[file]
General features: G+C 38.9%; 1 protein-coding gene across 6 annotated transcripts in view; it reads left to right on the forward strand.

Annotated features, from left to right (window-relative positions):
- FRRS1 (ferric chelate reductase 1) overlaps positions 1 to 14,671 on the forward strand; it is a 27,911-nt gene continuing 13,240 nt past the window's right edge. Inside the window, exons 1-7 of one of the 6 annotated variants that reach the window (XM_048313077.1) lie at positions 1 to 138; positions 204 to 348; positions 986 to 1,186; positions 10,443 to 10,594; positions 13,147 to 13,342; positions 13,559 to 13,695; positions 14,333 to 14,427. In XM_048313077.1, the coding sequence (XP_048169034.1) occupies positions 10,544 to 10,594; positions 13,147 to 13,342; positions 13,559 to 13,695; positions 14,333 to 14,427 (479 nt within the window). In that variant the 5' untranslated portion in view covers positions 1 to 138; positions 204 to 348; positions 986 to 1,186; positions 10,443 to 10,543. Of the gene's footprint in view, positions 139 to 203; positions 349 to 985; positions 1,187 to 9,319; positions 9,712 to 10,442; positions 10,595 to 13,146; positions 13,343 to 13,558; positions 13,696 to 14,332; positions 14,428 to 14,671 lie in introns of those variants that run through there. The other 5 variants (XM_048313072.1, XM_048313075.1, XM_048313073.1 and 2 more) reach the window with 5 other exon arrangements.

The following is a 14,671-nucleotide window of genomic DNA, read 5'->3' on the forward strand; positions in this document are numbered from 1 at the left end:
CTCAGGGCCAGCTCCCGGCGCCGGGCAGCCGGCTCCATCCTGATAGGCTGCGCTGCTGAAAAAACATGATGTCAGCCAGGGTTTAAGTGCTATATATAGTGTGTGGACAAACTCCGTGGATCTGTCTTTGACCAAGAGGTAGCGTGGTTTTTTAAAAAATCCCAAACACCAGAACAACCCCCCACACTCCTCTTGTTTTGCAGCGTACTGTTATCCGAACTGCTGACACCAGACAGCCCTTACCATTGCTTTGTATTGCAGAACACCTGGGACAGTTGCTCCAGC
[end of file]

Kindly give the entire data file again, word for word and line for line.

General features: G+C 38.9%; 1 protein-coding gene across 6 annotated transcripts in view; it reads left to right on the forward strand.

Annotated features, from left to right (window-relative positions):
- FRRS1 (ferric chelate reductase 1) overlaps positions 1 to 14,671 on the forward strand; it is a 27,911-nt gene continuing 13,240 nt past the window's right edge. Inside the window, exons 1-7 of one of the 6 annotated variants that reach the window (XM_048313077.1) lie at positions 1 to 138; positions 204 to 348; positions 986 to 1,186; positions 10,443 to 10,594; positions 13,147 to 13,342; positions 13,559 to 13,695; positions 14,333 to 14,427. In XM_048313077.1, the coding sequence (XP_048169034.1) occupies positions 10,544 to 10,594; positions 13,147 to 13,342; positions 13,559 to 13,695; positions 14,333 to 14,427 (479 nt within the window). In that variant the 5' untranslated portion in view covers positions 1 to 138; positions 204 to 348; positions 986 to 1,186; positions 10,443 to 10,543. Of the gene's footprint in view, positions 139 to 203; positions 349 to 985; positions 1,187 to 9,319; positions 9,712 to 10,442; positions 10,595 to 13,146; positions 13,343 to 13,558; positions 13,696 to 14,332; positions 14,428 to 14,671 lie in introns of those variants that run through there. The other 5 variants (XM_048313072.1, XM_048313075.1, XM_048313073.1 and 2 more) reach the window with 5 other exon arrangements.

The following is a 14,671-nucleotide window of genomic DNA, read 5'->3' on the forward strand; positions in this document are numbered from 1 at the left end:
CTCAGGGCCAGCTCCCGGCGCCGGGCAGCCGGCTCCATCCTGATAGGCTGCGCTGCTGAAAAAACATGATGTCAGCCAGGGTTTAAGTGCTATATATAGTGTGTGGACAAACTCCGTGGATCTGTCTTTGACCAAGAGGTAGCGTGGTTTTTTAAAAAATCCCAAACACCAGAACAACCCCCCACACTCCTCTTGTTTTGCAGCGTACTGTTATCCGAACTGCTGACACCAGACAGCCCTTACCATTGCTTTGTATTGCAGAACACCTGGGACAGTTGCTCCAGC